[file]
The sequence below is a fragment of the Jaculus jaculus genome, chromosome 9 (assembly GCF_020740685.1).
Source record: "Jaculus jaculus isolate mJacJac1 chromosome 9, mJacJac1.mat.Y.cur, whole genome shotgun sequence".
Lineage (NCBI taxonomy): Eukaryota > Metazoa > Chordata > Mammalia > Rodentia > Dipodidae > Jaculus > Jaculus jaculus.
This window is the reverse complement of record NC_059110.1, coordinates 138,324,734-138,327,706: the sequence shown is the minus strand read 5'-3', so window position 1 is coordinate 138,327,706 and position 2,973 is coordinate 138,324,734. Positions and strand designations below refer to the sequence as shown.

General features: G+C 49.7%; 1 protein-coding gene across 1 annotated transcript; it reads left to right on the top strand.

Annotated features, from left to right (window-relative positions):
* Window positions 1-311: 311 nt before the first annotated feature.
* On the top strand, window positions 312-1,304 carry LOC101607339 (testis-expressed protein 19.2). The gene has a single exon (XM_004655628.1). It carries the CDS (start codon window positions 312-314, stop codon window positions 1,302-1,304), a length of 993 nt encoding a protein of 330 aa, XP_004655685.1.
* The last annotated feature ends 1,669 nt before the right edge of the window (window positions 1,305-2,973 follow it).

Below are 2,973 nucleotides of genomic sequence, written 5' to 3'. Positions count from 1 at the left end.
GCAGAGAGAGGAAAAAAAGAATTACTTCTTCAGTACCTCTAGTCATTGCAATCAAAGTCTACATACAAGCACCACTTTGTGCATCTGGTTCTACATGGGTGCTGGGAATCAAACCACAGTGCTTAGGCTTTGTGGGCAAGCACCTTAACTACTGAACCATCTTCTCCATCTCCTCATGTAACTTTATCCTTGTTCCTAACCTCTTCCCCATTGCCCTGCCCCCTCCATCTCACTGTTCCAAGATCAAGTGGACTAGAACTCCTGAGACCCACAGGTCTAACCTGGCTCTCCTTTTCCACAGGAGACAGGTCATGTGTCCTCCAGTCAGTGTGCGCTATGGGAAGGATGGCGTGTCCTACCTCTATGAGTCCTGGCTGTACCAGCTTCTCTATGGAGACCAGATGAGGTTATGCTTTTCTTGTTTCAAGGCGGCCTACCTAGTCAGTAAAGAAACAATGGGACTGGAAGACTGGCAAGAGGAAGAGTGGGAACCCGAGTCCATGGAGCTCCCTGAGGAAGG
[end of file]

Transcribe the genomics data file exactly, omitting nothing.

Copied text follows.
The sequence below is a fragment of the Jaculus jaculus genome, chromosome 9 (assembly GCF_020740685.1).
Source record: "Jaculus jaculus isolate mJacJac1 chromosome 9, mJacJac1.mat.Y.cur, whole genome shotgun sequence".
Lineage (NCBI taxonomy): Eukaryota > Metazoa > Chordata > Mammalia > Rodentia > Dipodidae > Jaculus > Jaculus jaculus.
This window is the reverse complement of record NC_059110.1, coordinates 138,324,734-138,327,706: the sequence shown is the minus strand read 5'-3', so window position 1 is coordinate 138,327,706 and position 2,973 is coordinate 138,324,734. Positions and strand designations below refer to the sequence as shown.

General features: G+C 49.7%; 1 protein-coding gene across 1 annotated transcript; it reads left to right on the top strand.

Annotated features, from left to right (window-relative positions):
* Window positions 1-311: 311 nt before the first annotated feature.
* On the top strand, window positions 312-1,304 carry LOC101607339 (testis-expressed protein 19.2). The gene has a single exon (XM_004655628.1). It carries the CDS (start codon window positions 312-314, stop codon window positions 1,302-1,304), a length of 993 nt encoding a protein of 330 aa, XP_004655685.1.
* The last annotated feature ends 1,669 nt before the right edge of the window (window positions 1,305-2,973 follow it).

Below are 2,973 nucleotides of genomic sequence, written 5' to 3'. Positions count from 1 at the left end.
GCAGAGAGAGGAAAAAAAGAATTACTTCTTCAGTACCTCTAGTCATTGCAATCAAAGTCTACATACAAGCACCACTTTGTGCATCTGGTTCTACATGGGTGCTGGGAATCAAACCACAGTGCTTAGGCTTTGTGGGCAAGCACCTTAACTACTGAACCATCTTCTCCATCTCCTCATGTAACTTTATCCTTGTTCCTAACCTCTTCCCCATTGCCCTGCCCCCTCCATCTCACTGTTCCAAGATCAAGTGGACTAGAACTCCTGAGACCCACAGGTCTAACCTGGCTCTCCTTTTCCACAGGAGACAGGTCATGTGTCCTCCAGTCAGTGTGCGCTATGGGAAGGATGGCGTGTCCTACCTCTATGAGTCCTGGCTGTACCAGCTTCTCTATGGAGACCAGATGAGGTTATGCTTTTCTTGTTTCAAGGCGGCCTACCTAGTCAGTAAAGAAACAATGGGACTGGAAGACTGGCAAGAGGAAGAGTGGGAACCCGAGTCCATGGAGCTCCCTGAGGAAGG